I think the most exciting thing I have discovered, artwise, in The Netherlands in the three and a half years that I have been here, is modern Dutch photography. The Erwin Olaf show in The Hague’s Kunstmuseum impressed with its slick shininess and its eroto-surrealist undertones but what mesmerized me most were the shows by Gerard Fieret and Anton Heyboer, also in The Hague. These two photographers, plus Ed van der Elsken, formed what could almost be defined as a modern Dutch school of photography with their rough and ready imagery often depicting the seedier side of life, their disregard for such bourgeois considerations as focus and exposure and a willingness to crudely annotate or deface their prints and contact sheets, some of which looked as though they had been retrieved from a skip.
While the photos of Sanne Sannes are a lot more formal and controlled, there is still a roughness to them, a disregard for convention. Using only hand-held cameras, both 35mm and 6 x 6, and with a similar disregard for sharpness and exposure, his pictures are up close and personal and, to a certain extent, one almost feels like a voyeur intruding on some private relationship.
Even though the nude has dominated art since the first cave paintings, until the late 1960s the photography of naked ladies was deemed unacceptable for general consumption and banned in most countries. Naked lady photos had to be masked, metaphorically, as something respectable like naturism with its euphemistic Health and Efficiency magazine in the UK– small enough to quickly slip into any guilty pocket.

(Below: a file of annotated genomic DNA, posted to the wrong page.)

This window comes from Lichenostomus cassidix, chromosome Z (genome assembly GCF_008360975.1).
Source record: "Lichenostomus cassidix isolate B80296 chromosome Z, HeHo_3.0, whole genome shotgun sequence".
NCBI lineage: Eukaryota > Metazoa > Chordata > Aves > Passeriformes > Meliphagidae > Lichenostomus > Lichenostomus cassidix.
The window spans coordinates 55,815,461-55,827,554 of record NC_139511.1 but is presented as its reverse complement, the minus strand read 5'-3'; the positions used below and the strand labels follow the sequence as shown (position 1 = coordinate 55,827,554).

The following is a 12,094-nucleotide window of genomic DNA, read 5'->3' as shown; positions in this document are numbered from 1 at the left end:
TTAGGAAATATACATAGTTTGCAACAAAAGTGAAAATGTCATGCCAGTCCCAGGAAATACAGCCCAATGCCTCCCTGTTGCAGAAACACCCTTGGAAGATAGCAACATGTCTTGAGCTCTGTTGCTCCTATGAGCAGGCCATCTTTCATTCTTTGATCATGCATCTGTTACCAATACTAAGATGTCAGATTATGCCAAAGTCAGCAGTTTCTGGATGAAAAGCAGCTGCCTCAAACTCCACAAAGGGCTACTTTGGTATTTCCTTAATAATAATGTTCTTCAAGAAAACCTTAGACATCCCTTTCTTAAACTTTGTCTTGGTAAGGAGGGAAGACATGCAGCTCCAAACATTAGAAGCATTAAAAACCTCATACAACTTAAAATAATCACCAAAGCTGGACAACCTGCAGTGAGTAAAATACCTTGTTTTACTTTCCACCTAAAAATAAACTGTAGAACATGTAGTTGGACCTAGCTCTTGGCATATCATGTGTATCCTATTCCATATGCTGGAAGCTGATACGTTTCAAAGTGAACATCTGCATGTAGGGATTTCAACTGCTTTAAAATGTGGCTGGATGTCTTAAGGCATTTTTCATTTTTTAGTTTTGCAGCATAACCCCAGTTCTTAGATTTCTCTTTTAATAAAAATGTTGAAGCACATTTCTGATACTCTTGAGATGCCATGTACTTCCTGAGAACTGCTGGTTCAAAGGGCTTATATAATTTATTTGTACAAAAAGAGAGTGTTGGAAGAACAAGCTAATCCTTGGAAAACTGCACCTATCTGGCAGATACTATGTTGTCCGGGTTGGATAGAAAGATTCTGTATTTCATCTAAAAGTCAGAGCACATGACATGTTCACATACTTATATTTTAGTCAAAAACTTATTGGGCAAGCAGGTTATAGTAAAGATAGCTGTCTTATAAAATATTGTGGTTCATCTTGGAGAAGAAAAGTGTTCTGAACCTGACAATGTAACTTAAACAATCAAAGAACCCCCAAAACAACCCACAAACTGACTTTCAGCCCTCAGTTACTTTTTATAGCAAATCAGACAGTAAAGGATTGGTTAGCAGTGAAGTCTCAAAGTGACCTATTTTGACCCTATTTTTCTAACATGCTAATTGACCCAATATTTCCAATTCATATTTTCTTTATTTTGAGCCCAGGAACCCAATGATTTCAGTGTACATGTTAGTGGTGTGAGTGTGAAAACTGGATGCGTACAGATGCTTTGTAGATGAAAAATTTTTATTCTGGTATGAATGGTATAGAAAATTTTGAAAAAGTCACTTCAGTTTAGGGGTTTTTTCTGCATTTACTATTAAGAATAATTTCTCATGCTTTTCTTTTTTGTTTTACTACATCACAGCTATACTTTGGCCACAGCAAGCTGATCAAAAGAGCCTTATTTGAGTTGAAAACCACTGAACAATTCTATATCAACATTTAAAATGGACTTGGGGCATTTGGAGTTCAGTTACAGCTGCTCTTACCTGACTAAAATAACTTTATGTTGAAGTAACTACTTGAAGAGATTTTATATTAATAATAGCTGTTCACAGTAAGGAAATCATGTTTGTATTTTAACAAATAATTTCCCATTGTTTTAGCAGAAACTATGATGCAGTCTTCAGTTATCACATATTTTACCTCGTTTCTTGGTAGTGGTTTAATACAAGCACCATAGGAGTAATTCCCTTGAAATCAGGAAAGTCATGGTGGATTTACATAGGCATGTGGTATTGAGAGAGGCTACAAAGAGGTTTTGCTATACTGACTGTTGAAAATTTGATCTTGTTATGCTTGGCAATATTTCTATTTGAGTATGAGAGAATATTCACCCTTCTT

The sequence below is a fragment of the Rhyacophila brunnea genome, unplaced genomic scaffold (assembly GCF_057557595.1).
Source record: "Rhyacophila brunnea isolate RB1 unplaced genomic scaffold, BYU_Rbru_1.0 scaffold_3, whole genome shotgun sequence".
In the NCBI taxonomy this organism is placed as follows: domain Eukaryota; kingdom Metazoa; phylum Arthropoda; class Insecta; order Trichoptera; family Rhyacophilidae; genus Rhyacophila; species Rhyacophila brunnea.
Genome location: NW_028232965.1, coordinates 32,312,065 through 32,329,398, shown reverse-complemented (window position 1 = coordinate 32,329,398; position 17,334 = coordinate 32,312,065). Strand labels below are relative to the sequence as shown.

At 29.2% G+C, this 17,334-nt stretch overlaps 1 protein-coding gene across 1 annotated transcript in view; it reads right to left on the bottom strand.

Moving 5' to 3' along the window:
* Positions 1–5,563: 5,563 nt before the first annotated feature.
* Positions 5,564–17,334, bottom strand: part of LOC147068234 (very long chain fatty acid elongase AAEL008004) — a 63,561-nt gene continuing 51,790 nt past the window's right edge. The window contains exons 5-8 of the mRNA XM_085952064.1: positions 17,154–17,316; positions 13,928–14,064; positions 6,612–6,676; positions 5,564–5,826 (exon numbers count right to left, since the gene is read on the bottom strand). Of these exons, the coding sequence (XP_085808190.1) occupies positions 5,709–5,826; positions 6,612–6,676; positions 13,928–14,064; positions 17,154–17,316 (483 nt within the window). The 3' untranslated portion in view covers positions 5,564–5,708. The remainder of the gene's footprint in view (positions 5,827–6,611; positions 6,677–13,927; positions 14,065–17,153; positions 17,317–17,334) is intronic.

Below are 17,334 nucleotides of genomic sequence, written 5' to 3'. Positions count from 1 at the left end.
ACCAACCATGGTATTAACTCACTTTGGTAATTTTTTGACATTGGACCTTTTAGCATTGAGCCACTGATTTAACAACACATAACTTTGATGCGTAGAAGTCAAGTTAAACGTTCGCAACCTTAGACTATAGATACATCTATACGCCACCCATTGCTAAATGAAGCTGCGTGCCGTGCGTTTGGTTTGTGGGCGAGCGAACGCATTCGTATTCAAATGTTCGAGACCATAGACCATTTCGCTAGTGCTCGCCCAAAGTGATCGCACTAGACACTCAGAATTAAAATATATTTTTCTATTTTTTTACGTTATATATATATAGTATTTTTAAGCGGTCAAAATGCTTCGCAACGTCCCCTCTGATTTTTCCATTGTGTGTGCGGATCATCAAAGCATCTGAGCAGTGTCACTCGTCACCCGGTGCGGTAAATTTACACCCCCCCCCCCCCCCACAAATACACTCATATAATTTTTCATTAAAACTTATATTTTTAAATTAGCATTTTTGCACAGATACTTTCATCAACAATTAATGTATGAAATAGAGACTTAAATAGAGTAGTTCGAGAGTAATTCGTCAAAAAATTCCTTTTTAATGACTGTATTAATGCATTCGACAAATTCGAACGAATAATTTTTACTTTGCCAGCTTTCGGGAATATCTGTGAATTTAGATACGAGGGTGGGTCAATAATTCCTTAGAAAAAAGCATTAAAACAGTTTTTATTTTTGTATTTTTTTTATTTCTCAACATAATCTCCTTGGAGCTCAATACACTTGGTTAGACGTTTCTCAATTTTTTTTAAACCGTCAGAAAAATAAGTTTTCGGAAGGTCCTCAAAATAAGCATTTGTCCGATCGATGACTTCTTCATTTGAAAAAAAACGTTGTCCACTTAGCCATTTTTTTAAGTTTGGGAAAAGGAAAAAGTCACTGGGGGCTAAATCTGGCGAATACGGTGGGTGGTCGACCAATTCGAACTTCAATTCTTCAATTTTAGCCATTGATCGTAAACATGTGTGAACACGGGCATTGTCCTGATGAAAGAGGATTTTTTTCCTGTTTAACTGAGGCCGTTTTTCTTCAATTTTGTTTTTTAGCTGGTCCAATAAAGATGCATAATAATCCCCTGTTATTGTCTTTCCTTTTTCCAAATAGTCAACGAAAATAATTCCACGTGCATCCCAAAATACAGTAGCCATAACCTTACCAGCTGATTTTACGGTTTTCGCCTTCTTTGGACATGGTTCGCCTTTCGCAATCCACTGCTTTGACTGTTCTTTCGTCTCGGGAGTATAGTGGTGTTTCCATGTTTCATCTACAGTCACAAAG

There were a few pre-Second World War photographers whose nude studies were considered art, namely Man Ray, Erwin Blumenfeld, Paul Outerbridge and André Kertész. Andre de Dienes and Edward Weston achieved a certain respectability in the late fifties and early sixties but that was still erotic rather than art – not that the two are mutually exclusive. Nude photography became pseudo-respectable in a coffee table book sort of way in the 60s and 70s with David Hamilton, Helmut Newton and Sam Haskins but, with the possible exception of Newton, the work was not considered art.
There is no doubt about the artistic credentials of Sanne Sannes. His work is of the heart and soul and is not slick and polished like the latter three photographers who came from the world of fashion. However, even though the photos are more technically polished, the work of Haskins has certain echoes of Sannes in the use of grain and framing.
Despite their explicitness and undeniable eroticism, there is no hint of pornography in Sannes’ work. The photos are more concerned with capturing atmosphere and emotion. His pictures went beyond photography and he had ambitions to become a film director – one of his short fuzzy films is showing at the exhibition. And, like Fieret and Heyboer, Sannes was willing and happy to manipulate his prints and negatives to achieve the results he was looking for.
These are not prissy, delicate studies but raw, immediate images which demand attention. Sannes died in a car accident in 1967 after having just turned thirty, so one will never know if his full potential had been achieved. His work received awards during his short lifetime and recognition in the years since his death. You will be able to see why in this exhibition. Michael Hasted 6th July 2020
The exhibition continues until 30th August